The first batch of crepes is for practice so you can judge if the batter is okay and the pan is at an ideal temperature. So make sure you practice (and experiment a little bit) until you are happy with the results.


This is how they make a crepe in Paris.

Images By santanartist and jsc*

jueves, 8 de mayo de 2008

Le Matin de Paris Korean-style French bakery

I just found a great review of a Korean-style french bakery that also makes french desserts, and is called Le Matin de Paris (morning of Paris):

"Le Matin de Paris is a Korean-style French bakery in Annandale, VA. The bakery is decorated in bold yellows and blues, evocative of a French country home. Now imagine taking the quaint charming colors, and giving the decor a modern face-lift. Voila, you have LeMatin de Paris, charming and cozy yet sophisticated and young at the same time. This is a great place for a first date, or second, or third… It’s generally pretty quiet, so it’s also good for catching up with friends or casual meetings."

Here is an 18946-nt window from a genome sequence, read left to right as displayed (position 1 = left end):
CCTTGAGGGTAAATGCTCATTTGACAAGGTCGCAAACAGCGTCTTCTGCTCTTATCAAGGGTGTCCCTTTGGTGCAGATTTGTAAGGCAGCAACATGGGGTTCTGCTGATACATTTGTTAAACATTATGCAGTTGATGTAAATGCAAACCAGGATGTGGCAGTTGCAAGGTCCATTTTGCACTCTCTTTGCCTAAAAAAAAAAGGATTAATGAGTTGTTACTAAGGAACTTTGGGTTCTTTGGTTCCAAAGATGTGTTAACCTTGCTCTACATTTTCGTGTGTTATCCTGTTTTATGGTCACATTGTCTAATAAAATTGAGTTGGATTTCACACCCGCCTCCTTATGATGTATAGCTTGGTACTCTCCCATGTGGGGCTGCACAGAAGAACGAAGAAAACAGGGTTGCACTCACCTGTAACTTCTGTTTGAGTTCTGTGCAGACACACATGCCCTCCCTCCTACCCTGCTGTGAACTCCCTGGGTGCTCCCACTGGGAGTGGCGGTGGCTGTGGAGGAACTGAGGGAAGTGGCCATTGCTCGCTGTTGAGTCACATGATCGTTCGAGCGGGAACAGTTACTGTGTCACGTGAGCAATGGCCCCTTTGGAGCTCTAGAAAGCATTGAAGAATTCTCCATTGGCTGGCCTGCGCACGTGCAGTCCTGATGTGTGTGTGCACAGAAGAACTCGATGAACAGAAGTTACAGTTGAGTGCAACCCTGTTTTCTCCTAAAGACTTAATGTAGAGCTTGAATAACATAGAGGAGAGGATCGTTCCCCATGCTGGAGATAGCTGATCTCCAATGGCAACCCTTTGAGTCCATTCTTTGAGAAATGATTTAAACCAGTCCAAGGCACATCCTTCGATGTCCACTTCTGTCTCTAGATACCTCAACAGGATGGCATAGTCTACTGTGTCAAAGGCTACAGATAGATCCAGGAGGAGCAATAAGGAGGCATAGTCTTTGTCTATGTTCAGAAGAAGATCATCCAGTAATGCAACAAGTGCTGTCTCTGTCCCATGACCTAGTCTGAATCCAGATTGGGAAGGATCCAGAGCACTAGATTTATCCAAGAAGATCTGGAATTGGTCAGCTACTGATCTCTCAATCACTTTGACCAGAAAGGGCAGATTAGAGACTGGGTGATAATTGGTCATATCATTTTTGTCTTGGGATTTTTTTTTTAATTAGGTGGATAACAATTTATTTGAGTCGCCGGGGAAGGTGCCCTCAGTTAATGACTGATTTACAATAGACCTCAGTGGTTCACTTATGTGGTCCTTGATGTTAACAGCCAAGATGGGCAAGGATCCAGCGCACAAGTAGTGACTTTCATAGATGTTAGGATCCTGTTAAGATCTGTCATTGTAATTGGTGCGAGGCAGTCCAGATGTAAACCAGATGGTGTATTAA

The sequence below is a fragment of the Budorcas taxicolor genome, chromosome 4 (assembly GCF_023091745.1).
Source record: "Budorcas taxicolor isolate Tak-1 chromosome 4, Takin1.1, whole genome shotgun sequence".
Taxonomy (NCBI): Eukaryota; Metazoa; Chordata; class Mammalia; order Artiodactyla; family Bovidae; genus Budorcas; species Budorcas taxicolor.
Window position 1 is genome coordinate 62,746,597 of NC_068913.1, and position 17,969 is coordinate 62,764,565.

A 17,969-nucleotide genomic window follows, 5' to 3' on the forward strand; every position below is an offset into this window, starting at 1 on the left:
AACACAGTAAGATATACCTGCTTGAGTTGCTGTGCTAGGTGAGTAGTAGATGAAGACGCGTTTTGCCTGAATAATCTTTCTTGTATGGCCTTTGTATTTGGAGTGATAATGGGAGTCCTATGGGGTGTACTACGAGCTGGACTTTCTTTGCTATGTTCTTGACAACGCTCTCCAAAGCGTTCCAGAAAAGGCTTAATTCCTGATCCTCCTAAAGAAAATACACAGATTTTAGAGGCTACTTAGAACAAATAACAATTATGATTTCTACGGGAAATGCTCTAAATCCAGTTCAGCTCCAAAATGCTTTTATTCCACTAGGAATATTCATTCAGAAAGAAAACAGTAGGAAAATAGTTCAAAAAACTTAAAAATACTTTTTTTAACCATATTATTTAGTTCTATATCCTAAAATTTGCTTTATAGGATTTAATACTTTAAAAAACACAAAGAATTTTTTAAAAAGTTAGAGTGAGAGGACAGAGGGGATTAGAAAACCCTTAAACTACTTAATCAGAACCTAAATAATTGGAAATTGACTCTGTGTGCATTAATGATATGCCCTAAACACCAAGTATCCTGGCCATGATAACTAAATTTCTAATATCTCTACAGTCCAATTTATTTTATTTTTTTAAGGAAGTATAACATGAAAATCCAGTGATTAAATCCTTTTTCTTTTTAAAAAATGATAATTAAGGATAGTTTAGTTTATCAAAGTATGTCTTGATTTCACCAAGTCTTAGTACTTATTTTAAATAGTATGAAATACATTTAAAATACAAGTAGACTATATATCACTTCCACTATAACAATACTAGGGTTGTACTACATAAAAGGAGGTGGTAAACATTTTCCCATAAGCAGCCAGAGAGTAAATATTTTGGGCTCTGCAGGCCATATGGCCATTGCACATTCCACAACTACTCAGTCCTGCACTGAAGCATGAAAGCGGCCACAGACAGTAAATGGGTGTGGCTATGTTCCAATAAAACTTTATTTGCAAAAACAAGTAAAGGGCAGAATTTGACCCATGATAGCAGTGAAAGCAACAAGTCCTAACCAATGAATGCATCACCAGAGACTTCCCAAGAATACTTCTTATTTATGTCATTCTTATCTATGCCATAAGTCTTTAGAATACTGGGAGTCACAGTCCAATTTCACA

Le Matin de Paris is located in 7236 Little River Turnpike, Annandale, VA

Link: DC Flavors Le Matin de Paris